The Pro Football Concussion Report

A Fan's Look at Head Injuries and the Concussion Crisis in Football

Real Play from Deion, Yes. Real Talk, No.

Deion Sanders on the Atlanta Braves, 1991 (AP)


Deion Sanders was an amazing athlete. Perhaps one of the best ever. Along with Bo Jackson and Brian Jordan, Sanders is one of the few modern baseball and football players who were good in both professional leagues. But like many people who are star performers at work, once away from the field, the boardroom, the movie set or the courtroom, Sanders’ light doesn’t shine quite as bright.

Ken Bensinger of the Los Angeles Times just revealed the startling fact that Sanders filed a workers comp claim in March 2010 alleging that he is disabled from sustaining head injuries (and neck, torso, leg and other body parts, too) while playing football.  What’s so startling about this is that Sanders went on TV six months ago and publicly blasted the former players who were suing the NFL for lying about their injuries. Sanders made his now dumbfounding comments during the NFL Network’s Super Bowl pre-game show.


“The game is a safe game, the equipment is better. I don’t buy all these guys coming back with these concussions. I’m not buying all that. Half these guys are trying to make money off the deal. That’s real talk. That’s really how it is. I wish they’d be honest and tell the truth because it’s keeping kids away from our game.”


A big part of the problem of insuring that the game of football is as safe as possible is the players themselves. They are so used to lying about injuries in order to stay on the field, that it can be sometimes difficult to figure out what’s true or not.  Of course, incidents like this are off the charts. Using a television platform to dismiss the sincerity of other players, while quietly making the same claims and suing for compensation for yourself is pretty unbelievable. Sanders isn’t the only one. In April 2013, fellow Hall of Famer Forrest Gregg used his position while promoting a film for a large drug company to criticize the former players suing the league over head injuries. Gregg’s comments were proudly displayed in numerous headlines, articles and tweets.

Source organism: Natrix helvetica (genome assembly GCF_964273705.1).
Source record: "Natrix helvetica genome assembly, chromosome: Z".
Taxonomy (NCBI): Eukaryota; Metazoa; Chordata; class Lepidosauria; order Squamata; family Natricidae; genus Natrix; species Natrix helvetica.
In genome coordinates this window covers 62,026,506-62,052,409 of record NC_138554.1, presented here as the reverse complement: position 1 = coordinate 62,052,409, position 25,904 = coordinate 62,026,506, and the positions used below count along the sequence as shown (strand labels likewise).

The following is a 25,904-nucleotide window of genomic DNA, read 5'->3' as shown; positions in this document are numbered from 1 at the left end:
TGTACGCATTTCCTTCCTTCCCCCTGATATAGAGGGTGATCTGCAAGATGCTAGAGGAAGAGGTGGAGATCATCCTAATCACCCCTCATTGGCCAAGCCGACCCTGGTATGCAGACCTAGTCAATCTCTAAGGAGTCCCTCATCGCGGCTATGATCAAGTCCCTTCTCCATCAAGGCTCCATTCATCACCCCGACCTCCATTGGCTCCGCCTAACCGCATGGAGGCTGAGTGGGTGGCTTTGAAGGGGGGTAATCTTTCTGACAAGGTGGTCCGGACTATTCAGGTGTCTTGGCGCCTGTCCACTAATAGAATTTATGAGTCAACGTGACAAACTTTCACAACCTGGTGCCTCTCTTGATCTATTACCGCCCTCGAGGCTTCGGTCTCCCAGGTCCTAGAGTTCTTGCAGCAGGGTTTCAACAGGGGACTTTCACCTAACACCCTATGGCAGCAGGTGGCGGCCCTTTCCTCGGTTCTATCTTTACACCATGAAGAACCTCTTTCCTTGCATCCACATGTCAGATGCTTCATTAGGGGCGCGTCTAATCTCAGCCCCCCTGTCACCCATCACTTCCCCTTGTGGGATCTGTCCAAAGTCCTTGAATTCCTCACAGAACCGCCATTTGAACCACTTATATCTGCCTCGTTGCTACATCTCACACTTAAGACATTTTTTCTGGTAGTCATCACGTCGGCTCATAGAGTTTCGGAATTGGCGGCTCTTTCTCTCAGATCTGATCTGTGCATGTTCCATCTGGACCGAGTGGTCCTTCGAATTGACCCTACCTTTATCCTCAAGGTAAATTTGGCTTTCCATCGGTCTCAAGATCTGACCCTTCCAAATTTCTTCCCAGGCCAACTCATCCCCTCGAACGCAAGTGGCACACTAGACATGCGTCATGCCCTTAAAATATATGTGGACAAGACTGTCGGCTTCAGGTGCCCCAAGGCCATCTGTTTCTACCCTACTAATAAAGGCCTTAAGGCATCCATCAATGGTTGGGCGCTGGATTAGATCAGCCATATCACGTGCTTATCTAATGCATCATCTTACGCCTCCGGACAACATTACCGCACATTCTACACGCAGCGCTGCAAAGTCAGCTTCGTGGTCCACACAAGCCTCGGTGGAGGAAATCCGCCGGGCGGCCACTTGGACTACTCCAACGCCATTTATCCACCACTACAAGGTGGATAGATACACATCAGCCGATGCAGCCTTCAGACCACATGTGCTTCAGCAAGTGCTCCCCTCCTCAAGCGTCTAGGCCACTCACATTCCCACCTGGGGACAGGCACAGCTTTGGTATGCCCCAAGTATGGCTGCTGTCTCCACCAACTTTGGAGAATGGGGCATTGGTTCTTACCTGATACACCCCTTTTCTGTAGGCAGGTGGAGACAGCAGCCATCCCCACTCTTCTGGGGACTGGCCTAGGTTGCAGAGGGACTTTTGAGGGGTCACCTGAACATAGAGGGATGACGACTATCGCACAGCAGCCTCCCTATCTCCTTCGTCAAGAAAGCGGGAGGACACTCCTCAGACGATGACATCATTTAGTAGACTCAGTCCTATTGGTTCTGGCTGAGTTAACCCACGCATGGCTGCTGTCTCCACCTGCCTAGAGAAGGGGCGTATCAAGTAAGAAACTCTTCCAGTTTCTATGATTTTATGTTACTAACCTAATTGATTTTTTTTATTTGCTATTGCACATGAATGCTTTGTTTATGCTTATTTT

“I have been asked to join these lawsuits and my gut feeling, first thought is no. I’ve always been an independent type, I never believed in somebody else being responsible for my life and for my well-being.” 


But months after making his public comments, Gregg, who suffers from Parkinson’s disease had a second thought and joined the NFL concussion lawsuits. As a result of the pending concussion settlement, Forrest Gregg and his family may soon be able to recover millions of dollars in compensation because of his illness.

Hopefully someday there will be additional changes in the game that allow players the flexibility to leave the field with a head injury and not risk losing their job. The recent concussion litigation succeeded in many ways, most importantly that many former players who have been suffering will finally get compensated. As far as the current NFL players who continue to dodge the concussion spotlight in an effort to salvage their once-in-a-lifetime, million dollar job, the challenge continues.



Return to Home